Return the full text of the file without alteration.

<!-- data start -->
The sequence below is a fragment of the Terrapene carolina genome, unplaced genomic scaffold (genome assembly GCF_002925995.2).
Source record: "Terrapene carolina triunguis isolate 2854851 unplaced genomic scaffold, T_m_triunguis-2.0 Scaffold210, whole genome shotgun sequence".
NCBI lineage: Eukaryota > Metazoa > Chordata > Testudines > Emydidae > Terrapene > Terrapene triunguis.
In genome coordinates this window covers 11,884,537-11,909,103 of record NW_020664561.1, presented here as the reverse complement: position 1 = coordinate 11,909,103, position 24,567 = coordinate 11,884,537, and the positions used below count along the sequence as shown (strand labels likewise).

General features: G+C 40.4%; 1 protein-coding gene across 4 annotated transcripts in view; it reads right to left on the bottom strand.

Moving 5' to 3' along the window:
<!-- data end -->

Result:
The sequence below is a fragment of the Terrapene carolina genome, unplaced genomic scaffold (genome assembly GCF_002925995.2).
Source record: "Terrapene carolina triunguis isolate 2854851 unplaced genomic scaffold, T_m_triunguis-2.0 Scaffold210, whole genome shotgun sequence".
NCBI lineage: Eukaryota > Metazoa > Chordata > Testudines > Emydidae > Terrapene > Terrapene triunguis.
In genome coordinates this window covers 11,884,537-11,909,103 of record NW_020664561.1, presented here as the reverse complement: position 1 = coordinate 11,909,103, position 24,567 = coordinate 11,884,537, and the positions used below count along the sequence as shown (strand labels likewise).

General features: G+C 40.4%; 1 protein-coding gene across 4 annotated transcripts in view; it reads right to left on the bottom strand.

Moving 5' to 3' along the window: